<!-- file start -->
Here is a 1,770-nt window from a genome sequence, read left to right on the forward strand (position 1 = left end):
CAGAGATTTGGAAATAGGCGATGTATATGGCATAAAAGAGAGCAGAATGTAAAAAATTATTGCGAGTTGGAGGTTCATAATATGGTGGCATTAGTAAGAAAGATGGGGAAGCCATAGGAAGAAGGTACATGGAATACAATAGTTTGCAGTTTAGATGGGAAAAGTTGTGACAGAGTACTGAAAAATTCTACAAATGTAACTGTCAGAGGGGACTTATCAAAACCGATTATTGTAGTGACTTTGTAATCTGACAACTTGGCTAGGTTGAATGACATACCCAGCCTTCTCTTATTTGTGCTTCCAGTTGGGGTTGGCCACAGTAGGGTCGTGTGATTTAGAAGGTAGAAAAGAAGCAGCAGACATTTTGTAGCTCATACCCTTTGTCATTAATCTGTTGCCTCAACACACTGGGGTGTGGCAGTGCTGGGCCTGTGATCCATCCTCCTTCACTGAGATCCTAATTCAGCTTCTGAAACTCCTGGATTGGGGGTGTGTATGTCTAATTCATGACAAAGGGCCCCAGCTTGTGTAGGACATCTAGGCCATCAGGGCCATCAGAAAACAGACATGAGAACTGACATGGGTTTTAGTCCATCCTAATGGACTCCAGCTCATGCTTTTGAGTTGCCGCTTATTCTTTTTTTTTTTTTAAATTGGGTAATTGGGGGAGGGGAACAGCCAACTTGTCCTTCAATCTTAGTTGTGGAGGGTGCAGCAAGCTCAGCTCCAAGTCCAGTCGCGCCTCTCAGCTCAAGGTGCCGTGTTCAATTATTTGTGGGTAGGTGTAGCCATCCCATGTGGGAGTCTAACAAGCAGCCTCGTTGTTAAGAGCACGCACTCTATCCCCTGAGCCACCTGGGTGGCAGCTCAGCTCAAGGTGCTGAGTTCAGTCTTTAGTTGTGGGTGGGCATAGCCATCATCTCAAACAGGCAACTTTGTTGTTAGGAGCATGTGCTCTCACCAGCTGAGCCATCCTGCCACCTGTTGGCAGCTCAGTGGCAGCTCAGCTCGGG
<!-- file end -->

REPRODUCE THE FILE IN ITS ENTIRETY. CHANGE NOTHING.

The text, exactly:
Here is a 1,770-nt window from a genome sequence, read left to right on the forward strand (position 1 = left end):
CAGAGATTTGGAAATAGGCGATGTATATGGCATAAAAGAGAGCAGAATGTAAAAAATTATTGCGAGTTGGAGGTTCATAATATGGTGGCATTAGTAAGAAAGATGGGGAAGCCATAGGAAGAAGGTACATGGAATACAATAGTTTGCAGTTTAGATGGGAAAAGTTGTGACAGAGTACTGAAAAATTCTACAAATGTAACTGTCAGAGGGGACTTATCAAAACCGATTATTGTAGTGACTTTGTAATCTGACAACTTGGCTAGGTTGAATGACATACCCAGCCTTCTCTTATTTGTGCTTCCAGTTGGGGTTGGCCACAGTAGGGTCGTGTGATTTAGAAGGTAGAAAAGAAGCAGCAGACATTTTGTAGCTCATACCCTTTGTCATTAATCTGTTGCCTCAACACACTGGGGTGTGGCAGTGCTGGGCCTGTGATCCATCCTCCTTCACTGAGATCCTAATTCAGCTTCTGAAACTCCTGGATTGGGGGTGTGTATGTCTAATTCATGACAAAGGGCCCCAGCTTGTGTAGGACATCTAGGCCATCAGGGCCATCAGAAAACAGACATGAGAACTGACATGGGTTTTAGTCCATCCTAATGGACTCCAGCTCATGCTTTTGAGTTGCCGCTTATTCTTTTTTTTTTTTTAAATTGGGTAATTGGGGGAGGGGAACAGCCAACTTGTCCTTCAATCTTAGTTGTGGAGGGTGCAGCAAGCTCAGCTCCAAGTCCAGTCGCGCCTCTCAGCTCAAGGTGCCGTGTTCAATTATTTGTGGGTAGGTGTAGCCATCCCATGTGGGAGTCTAACAAGCAGCCTCGTTGTTAAGAGCACGCACTCTATCCCCTGAGCCACCTGGGTGGCAGCTCAGCTCAAGGTGCTGAGTTCAGTCTTTAGTTGTGGGTGGGCATAGCCATCATCTCAAACAGGCAACTTTGTTGTTAGGAGCATGTGCTCTCACCAGCTGAGCCATCCTGCCACCTGTTGGCAGCTCAGTGGCAGCTCAGCTCGGG